For those unfamiliar with this idea, several objections to this doctrine might have already occurred to you. Some readers might think this idea is too philosophical to be a native element of Christian theology. But forming this thought raises a more basic question: What is philosophy anyway? Alvin Plantinga argues that in fact it’s really nothing different from “thinking hard.” And it’s hard to mount a biblical objection to thinking hard. The real question, then, should not be whether this idea is too philosophical to be biblical; it should rather be, does thinking hard about what scripture says, what it implies, and what its teaching must presuppose, lead to the idea that God is uncompounded? Well, if the logic of the idea follows from God having to be the uncreated Creator of all things, there’s certainly a prima facie case to be made that thinking hard about scripture does lead to this idea.
And in fact, if it does, then denying that the God of the Bible was simple would be to deny that he was really the Creator. It would be tantamount to the kind of move that some Gnostic philosophies made early in church history, that the God of the Bible was actually a lower-level emanation or effect of the true God. But this does not fit at all with scripture. Indeed, beyond scripture directly stating that God is the source of all things, it also, through King David in Psalm 19 and Paul in places like Romans 1, tells us that “thinking hard” about the created order can lead us to know things about God. And this in turn means that denying simplicity because it just seems “too philosophical” actually entails denying scripture, which tells us to learn about God’s nature from studying his effects in the universe.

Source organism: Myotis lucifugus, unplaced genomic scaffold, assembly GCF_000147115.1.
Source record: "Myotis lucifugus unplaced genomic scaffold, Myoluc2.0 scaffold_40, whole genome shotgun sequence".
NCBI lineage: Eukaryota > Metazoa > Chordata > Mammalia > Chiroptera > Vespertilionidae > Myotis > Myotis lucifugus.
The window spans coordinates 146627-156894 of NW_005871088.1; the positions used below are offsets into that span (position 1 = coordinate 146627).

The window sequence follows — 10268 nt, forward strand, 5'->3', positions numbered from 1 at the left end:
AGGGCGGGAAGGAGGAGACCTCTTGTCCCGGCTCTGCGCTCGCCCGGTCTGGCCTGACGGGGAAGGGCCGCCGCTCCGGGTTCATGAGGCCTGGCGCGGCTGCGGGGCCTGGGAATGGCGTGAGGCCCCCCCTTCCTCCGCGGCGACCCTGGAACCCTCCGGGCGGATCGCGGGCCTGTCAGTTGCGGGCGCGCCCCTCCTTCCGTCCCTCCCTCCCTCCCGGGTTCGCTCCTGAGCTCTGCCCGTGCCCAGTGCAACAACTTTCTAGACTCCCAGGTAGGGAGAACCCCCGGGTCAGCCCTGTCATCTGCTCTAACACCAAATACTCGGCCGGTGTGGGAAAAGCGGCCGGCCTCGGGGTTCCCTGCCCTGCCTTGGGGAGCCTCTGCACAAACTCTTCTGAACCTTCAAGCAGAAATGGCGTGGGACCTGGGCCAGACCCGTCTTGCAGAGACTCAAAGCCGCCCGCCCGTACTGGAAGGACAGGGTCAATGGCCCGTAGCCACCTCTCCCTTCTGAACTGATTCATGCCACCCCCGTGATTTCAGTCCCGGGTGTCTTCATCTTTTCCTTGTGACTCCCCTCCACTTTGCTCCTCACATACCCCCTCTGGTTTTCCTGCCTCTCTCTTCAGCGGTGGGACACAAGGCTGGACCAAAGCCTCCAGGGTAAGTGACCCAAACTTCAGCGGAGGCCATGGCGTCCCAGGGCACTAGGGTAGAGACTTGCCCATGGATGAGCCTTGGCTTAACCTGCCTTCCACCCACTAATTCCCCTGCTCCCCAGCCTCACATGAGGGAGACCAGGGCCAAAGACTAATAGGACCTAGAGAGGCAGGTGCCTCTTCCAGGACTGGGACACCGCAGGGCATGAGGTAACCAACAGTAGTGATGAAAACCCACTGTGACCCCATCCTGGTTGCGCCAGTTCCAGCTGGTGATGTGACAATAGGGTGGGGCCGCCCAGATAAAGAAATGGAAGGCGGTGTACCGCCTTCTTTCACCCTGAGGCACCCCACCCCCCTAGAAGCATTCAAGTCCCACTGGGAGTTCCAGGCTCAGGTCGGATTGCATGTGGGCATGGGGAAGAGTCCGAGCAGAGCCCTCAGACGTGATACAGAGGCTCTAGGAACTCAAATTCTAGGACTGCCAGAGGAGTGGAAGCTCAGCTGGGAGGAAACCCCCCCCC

Other readers might immediately wonder how this fits with the Trinity, and they are right to raise the question. However, when the Christian tradition spoke of the Trinity, it must be understood that their entire way of explaining it agreed with simplicity. They explained it in such a way that it could be consistent with this idea. If it seems hard to understand how they could do so, they would agree: They taught that the Trinity was a mystery that was beyond complete human comprehension.
They did, however, come up with a way of explaining all the scriptural data that pressed the church to formulate the doctrine of the Trinity, and it should be said, among those data was the explicit scriptural witness to monotheism. Explanations of the threeness of God that amount to teaching there are three divine beings runs up against not simply squaring themselves with simplicity, but also with monotheism. And indeed, the larger argument of the classical tradition would be that those two ideas, divine simplicity and monotheism, are not accidentally linked, but rather are two sides of the same coin.